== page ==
Tuesday, June 9, 2009

Told you so...

China airs fears on U.S. Debt
Senior Chinese leaders have privately voiced fear over the soaring US budget deficit and are increasingly looking to diversify from the dollar, a Republican congressman said.

"We heard across the board -- in private -- substantial, continuing and rising concern," Representative Mark Kirk said after a trip to China that included talks with government officials and central bank chief Zhou Xiaochuan.

This is what happens when you borrow more than you can afford. We have taken out a giant subprime mortgage and it appears that the bank is already contemplating cutting off our equity. Like it or not, China is a larger holder of Treasury debt and is our largest trading partner. We don't want to make them think we are going to inflate our way out of this problem.(Although that is what will happen whether or not the FED does it on purpose.)

Kirk's assessment differed with that of Treasury Secretary Timothy Geithner, who said last week on a separate visit that Chinese leaders had expressed "justifiable confidence" on the future of the recession-hit US economy.

Kirk traveled with Representative Rick Larsen, a member of President Barack Obama's Democratic Party, who also painted a less gloomy picture of Chinese officials' views.

China is the largest creditor to the United States with some 700 billion dollars invested in Treasury bonds. Zhou earlier this year floated the idea of replacing the dollar with a basket of currencies as the benchmark global unit.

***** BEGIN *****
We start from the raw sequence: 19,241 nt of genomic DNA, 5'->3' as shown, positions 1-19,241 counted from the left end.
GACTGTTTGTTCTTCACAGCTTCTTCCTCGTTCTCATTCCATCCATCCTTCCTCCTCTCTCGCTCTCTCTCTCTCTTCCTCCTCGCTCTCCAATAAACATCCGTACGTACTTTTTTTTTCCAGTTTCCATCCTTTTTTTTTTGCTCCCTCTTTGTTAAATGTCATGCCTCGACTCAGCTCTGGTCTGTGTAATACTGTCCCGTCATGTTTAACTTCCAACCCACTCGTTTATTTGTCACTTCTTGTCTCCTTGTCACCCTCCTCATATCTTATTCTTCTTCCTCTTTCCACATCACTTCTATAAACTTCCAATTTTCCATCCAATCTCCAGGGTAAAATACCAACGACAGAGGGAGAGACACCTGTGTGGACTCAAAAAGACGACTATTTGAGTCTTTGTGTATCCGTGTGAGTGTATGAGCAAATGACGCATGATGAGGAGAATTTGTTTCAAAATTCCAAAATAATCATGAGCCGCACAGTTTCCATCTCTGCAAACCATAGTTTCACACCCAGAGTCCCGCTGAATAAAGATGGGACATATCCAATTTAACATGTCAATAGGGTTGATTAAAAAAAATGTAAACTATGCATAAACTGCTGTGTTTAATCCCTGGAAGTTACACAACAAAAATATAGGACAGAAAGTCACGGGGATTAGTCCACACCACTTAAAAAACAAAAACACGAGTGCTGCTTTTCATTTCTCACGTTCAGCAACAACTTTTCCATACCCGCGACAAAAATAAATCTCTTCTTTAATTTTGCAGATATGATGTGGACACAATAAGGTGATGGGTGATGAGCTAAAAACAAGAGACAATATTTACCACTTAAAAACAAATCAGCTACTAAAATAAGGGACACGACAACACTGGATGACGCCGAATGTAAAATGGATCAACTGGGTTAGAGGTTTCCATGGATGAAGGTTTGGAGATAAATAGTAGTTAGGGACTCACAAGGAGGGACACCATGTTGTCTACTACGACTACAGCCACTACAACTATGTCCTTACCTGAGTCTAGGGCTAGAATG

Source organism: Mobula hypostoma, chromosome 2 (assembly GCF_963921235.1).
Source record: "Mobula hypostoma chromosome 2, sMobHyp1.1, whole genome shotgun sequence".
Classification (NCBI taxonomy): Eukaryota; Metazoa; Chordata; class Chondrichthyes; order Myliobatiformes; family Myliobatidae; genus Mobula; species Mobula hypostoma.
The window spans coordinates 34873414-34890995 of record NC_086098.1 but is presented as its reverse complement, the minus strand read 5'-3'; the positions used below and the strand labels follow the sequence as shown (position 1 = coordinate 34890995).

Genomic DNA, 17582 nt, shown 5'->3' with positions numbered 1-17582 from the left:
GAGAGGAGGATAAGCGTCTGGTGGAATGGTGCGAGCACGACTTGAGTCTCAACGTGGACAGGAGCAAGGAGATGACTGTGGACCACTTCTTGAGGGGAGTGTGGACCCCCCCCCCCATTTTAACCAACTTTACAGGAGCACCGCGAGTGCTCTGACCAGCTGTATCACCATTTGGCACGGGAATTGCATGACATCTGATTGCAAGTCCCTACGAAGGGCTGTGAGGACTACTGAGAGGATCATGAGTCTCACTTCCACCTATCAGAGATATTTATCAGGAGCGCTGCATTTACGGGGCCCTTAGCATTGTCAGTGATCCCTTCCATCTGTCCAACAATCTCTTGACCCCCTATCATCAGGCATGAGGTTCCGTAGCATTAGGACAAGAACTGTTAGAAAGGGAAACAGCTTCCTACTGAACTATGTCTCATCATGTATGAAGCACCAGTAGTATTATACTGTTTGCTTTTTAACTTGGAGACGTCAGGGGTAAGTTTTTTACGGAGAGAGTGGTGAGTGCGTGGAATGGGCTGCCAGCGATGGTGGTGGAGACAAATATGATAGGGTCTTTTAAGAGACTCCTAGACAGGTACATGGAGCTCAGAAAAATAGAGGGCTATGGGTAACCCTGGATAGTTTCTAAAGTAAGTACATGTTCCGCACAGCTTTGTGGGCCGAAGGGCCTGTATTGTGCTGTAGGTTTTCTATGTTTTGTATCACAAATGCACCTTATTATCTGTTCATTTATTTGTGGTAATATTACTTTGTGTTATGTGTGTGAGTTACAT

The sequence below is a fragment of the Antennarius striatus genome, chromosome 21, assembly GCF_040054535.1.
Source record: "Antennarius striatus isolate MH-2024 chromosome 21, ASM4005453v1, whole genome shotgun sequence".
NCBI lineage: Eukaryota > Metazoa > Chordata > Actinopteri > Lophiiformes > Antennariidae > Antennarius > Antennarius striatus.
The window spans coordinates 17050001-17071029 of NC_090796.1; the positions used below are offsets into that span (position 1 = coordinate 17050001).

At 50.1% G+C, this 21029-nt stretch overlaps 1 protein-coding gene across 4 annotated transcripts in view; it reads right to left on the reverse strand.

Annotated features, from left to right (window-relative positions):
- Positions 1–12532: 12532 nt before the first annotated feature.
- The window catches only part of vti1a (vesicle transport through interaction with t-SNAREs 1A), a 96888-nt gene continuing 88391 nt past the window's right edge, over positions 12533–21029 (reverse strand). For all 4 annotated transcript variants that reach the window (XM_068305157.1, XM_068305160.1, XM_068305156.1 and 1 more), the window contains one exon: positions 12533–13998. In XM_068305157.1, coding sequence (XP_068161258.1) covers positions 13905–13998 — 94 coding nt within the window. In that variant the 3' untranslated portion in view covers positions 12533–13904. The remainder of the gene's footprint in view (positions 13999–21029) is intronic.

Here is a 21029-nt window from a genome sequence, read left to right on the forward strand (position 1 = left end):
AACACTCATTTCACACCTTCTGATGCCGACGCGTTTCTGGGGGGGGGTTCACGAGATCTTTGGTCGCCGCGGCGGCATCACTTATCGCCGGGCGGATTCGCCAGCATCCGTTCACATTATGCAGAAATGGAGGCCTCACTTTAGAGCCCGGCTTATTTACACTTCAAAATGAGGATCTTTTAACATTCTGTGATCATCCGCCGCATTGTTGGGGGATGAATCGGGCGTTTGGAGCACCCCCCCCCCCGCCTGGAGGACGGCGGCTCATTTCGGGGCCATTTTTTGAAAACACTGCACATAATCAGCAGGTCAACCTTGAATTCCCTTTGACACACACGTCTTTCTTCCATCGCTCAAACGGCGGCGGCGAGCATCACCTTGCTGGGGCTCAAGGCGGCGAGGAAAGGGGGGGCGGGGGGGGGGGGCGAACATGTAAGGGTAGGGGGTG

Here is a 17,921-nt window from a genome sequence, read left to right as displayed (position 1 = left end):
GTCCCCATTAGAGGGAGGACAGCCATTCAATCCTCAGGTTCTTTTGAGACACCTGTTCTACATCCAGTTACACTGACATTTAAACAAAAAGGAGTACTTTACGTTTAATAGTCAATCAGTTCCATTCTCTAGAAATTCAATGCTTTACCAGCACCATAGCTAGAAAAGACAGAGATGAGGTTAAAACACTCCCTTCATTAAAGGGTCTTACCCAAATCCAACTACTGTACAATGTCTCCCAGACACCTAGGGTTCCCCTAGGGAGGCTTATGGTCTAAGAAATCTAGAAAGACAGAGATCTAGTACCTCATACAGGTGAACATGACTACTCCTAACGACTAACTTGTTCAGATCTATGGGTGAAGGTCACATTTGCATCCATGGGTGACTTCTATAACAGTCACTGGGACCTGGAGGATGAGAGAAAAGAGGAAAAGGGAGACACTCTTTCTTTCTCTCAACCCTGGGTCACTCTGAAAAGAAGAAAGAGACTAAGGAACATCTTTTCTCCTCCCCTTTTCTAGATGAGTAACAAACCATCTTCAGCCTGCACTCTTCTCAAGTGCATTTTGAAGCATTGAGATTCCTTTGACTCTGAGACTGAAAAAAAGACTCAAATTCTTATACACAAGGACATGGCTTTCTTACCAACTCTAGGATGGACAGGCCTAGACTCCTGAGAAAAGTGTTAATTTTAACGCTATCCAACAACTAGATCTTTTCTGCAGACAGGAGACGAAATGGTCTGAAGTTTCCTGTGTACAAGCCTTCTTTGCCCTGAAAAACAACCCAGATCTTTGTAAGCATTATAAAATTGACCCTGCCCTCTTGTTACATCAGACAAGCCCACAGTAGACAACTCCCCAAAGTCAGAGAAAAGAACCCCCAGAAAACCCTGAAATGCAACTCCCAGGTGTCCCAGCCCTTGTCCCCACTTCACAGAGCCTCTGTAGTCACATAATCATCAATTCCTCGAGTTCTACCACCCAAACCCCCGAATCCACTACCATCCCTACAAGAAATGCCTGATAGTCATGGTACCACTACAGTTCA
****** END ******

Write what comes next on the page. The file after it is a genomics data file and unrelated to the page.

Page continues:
Instead of a basket of currencies how about we make the global benchmark Kathie Lee Gifford blouses and copies of Mao's Little Red Book. What we always say, at least me to my friends, is that the Chinese would never call in the debt that we owe them as it would kill their economy which is heavily reliant on exports of cheap plastic shit to sell at Wal-Mart. What we have seen in the past several years since Bush starting running up his deficits is a rise in the Chinese Middle Class, as well as a global middle class which will be competing for ever more scarce resources. Per the Wharton School of business.

China is expected to become the world's third-largest consumer market by 2025 as an expected transition from an investment-led economy to a more consumer-focused model brings about continued growth. The McKinsey Global Institute projects China's middle class will increase from 43% of the population today to 76% by 2025. "The shift from investment to increasing consumption overall -- and as a share of GDP -- is very important to sustainable growth in the long-term. China has maxed out on the input model," says Diana Farrell, the Institute's director. India has been more open to consumption, but like China it has a very high savings rate that Farrell says should be converted to consumer spending to strengthen the overall economy.

So, let's look at this. We have a huge consumer base which has been saving money and being dutiful in a way that the American consumer has forgotten. The global currency which will be in vogue, so long as we don't cave on some kind of supra currency, is the dollar. What is the one thing that runaway inflation kills more than anything else... savings my friends. My hypothesis is that the Chinese will continue purchasing T-Bills, but they are going to want a higher RoR. This will push interest rates up for the average consumer.

Of course, this is just a guess, but then again we never thought that the ChiComs would prattle on about wanting to diversify their portfolio. Time to bring back King Dollar. What I believe that Ben Bernanke will begin to do after the repayment of some of the TARP monies to the FED is gradually raise the FED interbank rates, we need to begin to suck up some of the excess capital that is floating around and get it into circulation. Hopefully, this will satisfy the Chinese as well as bring a little order back to incentives to save money. Investment will come later.

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